• you are, in the course of your work, involved in journalistic activity at such a sporting event, to attend the event for the purpose of undertaking that activity.

You should not change the place where you are isolating except in limited circumstances. These circumstances will include where:

  • a legal obligation requires you to change the premises at which you reside for the purpose of an isolation requirement;
  • you are otherwise unable to remain at the premises at which you are residing for the purpose of an isolation requirement.

If this happens, you must complete a new Passenger Locator Form with the address of the alternative premises as soon as is reasonably practicable.

Within your accommodation

The people you're staying with do not need to stay at home, unless they travelled with you. Avoid contact with them and minimise the time you spend in shared spaces, like kitchens, bathrooms and sitting areas.

If you’re staying in a hotel or guest house, you must stay away from others who didn’t travel with you, so it’s important that you don’t use shared areas such as bars, restaurants, health clubs and sports facilities. Stay 2 metres apart from other people staying there at all times.

It is important to avoid contact with other people in your home in order to reduce the risk of transmitting coronavirus. You should stay in a well-ventilated room with a window to the outside that can be opened, separate from other people in your home.

If you can, you should use a separate bathroom from the rest of the household. If you have to share these facilities, regular cleaning will be required after each person has used them. Make sure you use separate towels from the other people in your house, both for drying yourself after bathing or showering and for hand-hygiene purposes.

Washing your hands and keeping good hygiene

Everyone should wash their hands regularly, but this is particularly important for people who have recently travelled to the UK because you could have contracted coronavirus and not yet developed symptoms. Wash your hands frequently with soap and hot water, for at least 20 seconds, rinse and dry thoroughly. Use alcohol-based hand sanitiser if soap and water are not available. Avoid touching your eyes, nose, and mouth with unwashed hands.

Cover your mouth and nose with a disposable tissue when you cough or sneeze. Dispose of tissues into a plastic waste bag, and immediately wash your hands with soap and water for at least 20 seconds, rinse and dry thoroughly.

After isolating for 14 days

If you do not have any coronavirus symptoms after 14 days, you can stop isolating. You must still observe social distancing.

What to do if you get coronavirus symptoms

You should look for any of the following symptoms in the 14 days after the day you arrive in the UK:

  • new continuous cough
  • high temperature
  • loss or change to your sense of smell or taste

If you have any of these symptoms, you should continue to isolate at home. If you are staying with others and you develop symptoms, the whole household that you are staying with will need to begin isolating.

You should apply for a test if you have the symptoms of coronavirus. Please see the guidance on testing for more information.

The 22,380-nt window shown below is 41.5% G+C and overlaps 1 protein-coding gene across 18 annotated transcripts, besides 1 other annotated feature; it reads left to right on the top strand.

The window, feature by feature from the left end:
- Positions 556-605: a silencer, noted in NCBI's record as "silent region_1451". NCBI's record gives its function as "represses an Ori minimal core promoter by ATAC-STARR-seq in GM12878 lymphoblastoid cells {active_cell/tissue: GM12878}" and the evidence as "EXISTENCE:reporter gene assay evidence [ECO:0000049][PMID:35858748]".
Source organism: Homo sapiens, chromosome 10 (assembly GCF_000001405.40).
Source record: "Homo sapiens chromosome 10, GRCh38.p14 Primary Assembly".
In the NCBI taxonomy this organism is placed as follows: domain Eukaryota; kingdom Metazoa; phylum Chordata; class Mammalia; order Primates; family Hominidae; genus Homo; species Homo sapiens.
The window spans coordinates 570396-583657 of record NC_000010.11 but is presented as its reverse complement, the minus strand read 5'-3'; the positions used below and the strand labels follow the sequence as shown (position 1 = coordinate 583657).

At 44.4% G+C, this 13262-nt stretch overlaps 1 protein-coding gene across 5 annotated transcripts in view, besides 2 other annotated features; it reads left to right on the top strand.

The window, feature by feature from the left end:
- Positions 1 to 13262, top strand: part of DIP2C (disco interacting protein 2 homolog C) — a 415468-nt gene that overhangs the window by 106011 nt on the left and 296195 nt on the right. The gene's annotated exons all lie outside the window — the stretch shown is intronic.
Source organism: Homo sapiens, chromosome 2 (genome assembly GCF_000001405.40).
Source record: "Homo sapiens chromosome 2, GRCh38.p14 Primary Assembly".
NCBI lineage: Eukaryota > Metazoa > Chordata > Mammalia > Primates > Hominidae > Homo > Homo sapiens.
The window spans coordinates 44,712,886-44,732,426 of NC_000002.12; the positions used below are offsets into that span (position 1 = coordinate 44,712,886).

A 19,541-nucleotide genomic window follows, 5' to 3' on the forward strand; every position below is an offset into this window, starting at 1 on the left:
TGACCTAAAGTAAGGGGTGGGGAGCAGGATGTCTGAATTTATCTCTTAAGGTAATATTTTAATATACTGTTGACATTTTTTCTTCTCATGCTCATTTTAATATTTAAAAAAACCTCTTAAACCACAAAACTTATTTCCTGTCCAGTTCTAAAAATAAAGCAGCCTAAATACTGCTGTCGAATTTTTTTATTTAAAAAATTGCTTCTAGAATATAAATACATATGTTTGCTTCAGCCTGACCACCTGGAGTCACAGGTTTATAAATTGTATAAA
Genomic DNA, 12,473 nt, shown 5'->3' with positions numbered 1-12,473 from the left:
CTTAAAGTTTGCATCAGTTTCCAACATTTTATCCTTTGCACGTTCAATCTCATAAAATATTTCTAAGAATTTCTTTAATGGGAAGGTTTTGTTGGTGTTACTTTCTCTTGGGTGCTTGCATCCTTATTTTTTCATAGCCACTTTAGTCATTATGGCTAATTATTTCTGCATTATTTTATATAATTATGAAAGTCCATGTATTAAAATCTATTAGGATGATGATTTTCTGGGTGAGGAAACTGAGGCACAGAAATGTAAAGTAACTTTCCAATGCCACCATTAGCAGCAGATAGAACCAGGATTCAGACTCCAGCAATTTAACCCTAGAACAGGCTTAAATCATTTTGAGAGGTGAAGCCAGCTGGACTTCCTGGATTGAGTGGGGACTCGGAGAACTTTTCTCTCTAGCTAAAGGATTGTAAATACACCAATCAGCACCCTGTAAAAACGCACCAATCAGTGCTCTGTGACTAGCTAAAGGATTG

If you feel you cannot cope with your symptoms at home, or your condition gets worse, or your symptoms do not get better after 7 days, then use the NHS Wales 111 online coronavirus (COVID-19) service. If you do not have internet access, call NHS 111. For a medical emergency dial 999.

If you develop symptoms, you must isolate for at least 14 days from the point you arrived in the UK and if you get symptoms during that time for at least 7 days from symptom onset, until you are better and no longer have a high temperature. You will need to isolate for 14 days from the time that you arrived in the UK even if you have had and recovered from coronavirus symptoms in this time. If you are tested and receive a negative result for coronavirus, you must continue to isolate until you have been in the UK for 14 days, even if your symptoms have gone.

If you arrived in the UK more than 14 days ago, you do not need to continue isolation once you have had symptoms for 7 days and your temperature has returned to normal.  Symptoms of a cough or changes to your sense of smell or taste can last for several weeks after the infection has gone and so you can stop isolating even if you have these symptoms. The household you are staying with should isolate for 14 days from the point that your symptoms start.

If you develop new symptoms or your existing symptoms worsen within your 14-day isolation period, then please contact NHS Wales 111 again and follow their advice.

Support to help you isolate in your own accommodation

Staying at home may be difficult, frustrating or lonely, but there is help available if you are struggling due to coronavirus.

Exemptions

A small proportion of people travelling to Wales for purposes such as  maintain essential supply chains, critical national infrastructure or other essential government work will not need to self-isolate and / or complete a Passenger Locator Form. If you are a seasonal agricultural worker, you must remain on the farm where you are working and staying for the first 14 days. Read the detailed guidance on who does not need to isolate

Like everyone in the Wales, if you get the symptoms of coronavirus you should not travel and should immediately isolate even if otherwise you are exempt. You must follow the guidance on staying safe and social distancing.

Enforcement

An adult who contravenes an isolation requirement or provides false or misleading information to the Government commits an offence.

A fixed penalty notice will be issued which provides that person with the opportunity to pay the penalty within 28 days to avoid being convicted of the offence. The first penalty will be for the sum of £60 and every subsequent penalty will be double the amount of the last penalty (i.e. 2nd penalty £120, 3rd penalty £240 etc.).